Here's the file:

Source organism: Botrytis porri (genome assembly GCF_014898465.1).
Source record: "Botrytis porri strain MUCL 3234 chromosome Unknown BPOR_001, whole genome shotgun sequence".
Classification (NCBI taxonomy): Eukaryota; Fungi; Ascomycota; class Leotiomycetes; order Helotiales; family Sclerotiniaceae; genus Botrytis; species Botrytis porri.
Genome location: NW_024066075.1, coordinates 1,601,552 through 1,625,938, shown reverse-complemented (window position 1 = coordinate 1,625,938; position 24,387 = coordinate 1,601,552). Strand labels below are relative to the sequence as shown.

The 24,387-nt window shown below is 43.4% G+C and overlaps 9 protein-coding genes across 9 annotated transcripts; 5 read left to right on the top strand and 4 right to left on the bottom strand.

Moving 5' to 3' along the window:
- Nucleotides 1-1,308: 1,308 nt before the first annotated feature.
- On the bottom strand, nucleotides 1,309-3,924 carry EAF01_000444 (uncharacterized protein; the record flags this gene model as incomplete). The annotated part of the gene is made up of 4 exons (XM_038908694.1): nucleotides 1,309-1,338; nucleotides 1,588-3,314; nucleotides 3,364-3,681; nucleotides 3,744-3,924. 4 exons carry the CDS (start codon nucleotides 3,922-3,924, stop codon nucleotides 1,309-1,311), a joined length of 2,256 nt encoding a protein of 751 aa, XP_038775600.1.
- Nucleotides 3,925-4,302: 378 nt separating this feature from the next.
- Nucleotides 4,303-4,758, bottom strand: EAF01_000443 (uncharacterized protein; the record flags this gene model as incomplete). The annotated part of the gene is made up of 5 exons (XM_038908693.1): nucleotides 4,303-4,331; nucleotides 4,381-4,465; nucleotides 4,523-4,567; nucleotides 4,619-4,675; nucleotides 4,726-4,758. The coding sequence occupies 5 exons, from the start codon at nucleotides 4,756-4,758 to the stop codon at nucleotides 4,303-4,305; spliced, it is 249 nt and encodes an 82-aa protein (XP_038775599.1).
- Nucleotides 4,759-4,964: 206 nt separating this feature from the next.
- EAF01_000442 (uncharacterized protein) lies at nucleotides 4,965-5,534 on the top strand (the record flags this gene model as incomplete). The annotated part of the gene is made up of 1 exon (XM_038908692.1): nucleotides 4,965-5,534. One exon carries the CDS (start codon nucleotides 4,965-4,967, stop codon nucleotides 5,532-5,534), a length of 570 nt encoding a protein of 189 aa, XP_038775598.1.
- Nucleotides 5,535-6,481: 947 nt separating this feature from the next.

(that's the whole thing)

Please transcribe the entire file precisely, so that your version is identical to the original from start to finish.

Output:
Source organism: Botrytis porri (genome assembly GCF_014898465.1).
Source record: "Botrytis porri strain MUCL 3234 chromosome Unknown BPOR_001, whole genome shotgun sequence".
Classification (NCBI taxonomy): Eukaryota; Fungi; Ascomycota; class Leotiomycetes; order Helotiales; family Sclerotiniaceae; genus Botrytis; species Botrytis porri.
Genome location: NW_024066075.1, coordinates 1,601,552 through 1,625,938, shown reverse-complemented (window position 1 = coordinate 1,625,938; position 24,387 = coordinate 1,601,552). Strand labels below are relative to the sequence as shown.

The 24,387-nt window shown below is 43.4% G+C and overlaps 9 protein-coding genes across 9 annotated transcripts; 5 read left to right on the top strand and 4 right to left on the bottom strand.

Moving 5' to 3' along the window:
- Nucleotides 1-1,308: 1,308 nt before the first annotated feature.
- On the bottom strand, nucleotides 1,309-3,924 carry EAF01_000444 (uncharacterized protein; the record flags this gene model as incomplete). The annotated part of the gene is made up of 4 exons (XM_038908694.1): nucleotides 1,309-1,338; nucleotides 1,588-3,314; nucleotides 3,364-3,681; nucleotides 3,744-3,924. 4 exons carry the CDS (start codon nucleotides 3,922-3,924, stop codon nucleotides 1,309-1,311), a joined length of 2,256 nt encoding a protein of 751 aa, XP_038775600.1.
- Nucleotides 3,925-4,302: 378 nt separating this feature from the next.
- Nucleotides 4,303-4,758, bottom strand: EAF01_000443 (uncharacterized protein; the record flags this gene model as incomplete). The annotated part of the gene is made up of 5 exons (XM_038908693.1): nucleotides 4,303-4,331; nucleotides 4,381-4,465; nucleotides 4,523-4,567; nucleotides 4,619-4,675; nucleotides 4,726-4,758. The coding sequence occupies 5 exons, from the start codon at nucleotides 4,756-4,758 to the stop codon at nucleotides 4,303-4,305; spliced, it is 249 nt and encodes an 82-aa protein (XP_038775599.1).
- Nucleotides 4,759-4,964: 206 nt separating this feature from the next.
- EAF01_000442 (uncharacterized protein) lies at nucleotides 4,965-5,534 on the top strand (the record flags this gene model as incomplete). The annotated part of the gene is made up of 1 exon (XM_038908692.1): nucleotides 4,965-5,534. One exon carries the CDS (start codon nucleotides 4,965-4,967, stop codon nucleotides 5,532-5,534), a length of 570 nt encoding a protein of 189 aa, XP_038775598.1.
- Nucleotides 5,535-6,481: 947 nt separating this feature from the next.